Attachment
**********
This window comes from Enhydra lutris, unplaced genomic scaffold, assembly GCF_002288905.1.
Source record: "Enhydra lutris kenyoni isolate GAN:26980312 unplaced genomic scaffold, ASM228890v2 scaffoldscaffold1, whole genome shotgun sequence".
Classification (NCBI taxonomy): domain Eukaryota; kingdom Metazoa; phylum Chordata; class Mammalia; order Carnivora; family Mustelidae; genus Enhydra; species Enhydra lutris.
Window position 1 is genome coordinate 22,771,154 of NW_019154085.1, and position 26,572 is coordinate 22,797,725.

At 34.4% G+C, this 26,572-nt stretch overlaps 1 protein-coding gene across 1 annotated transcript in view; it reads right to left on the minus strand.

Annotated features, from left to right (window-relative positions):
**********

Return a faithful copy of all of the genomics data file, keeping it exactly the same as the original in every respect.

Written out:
This window comes from Enhydra lutris, unplaced genomic scaffold, assembly GCF_002288905.1.
Source record: "Enhydra lutris kenyoni isolate GAN:26980312 unplaced genomic scaffold, ASM228890v2 scaffoldscaffold1, whole genome shotgun sequence".
Classification (NCBI taxonomy): domain Eukaryota; kingdom Metazoa; phylum Chordata; class Mammalia; order Carnivora; family Mustelidae; genus Enhydra; species Enhydra lutris.
Window position 1 is genome coordinate 22,771,154 of NW_019154085.1, and position 26,572 is coordinate 22,797,725.

At 34.4% G+C, this 26,572-nt stretch overlaps 1 protein-coding gene across 1 annotated transcript in view; it reads right to left on the minus strand.

Annotated features, from left to right (window-relative positions):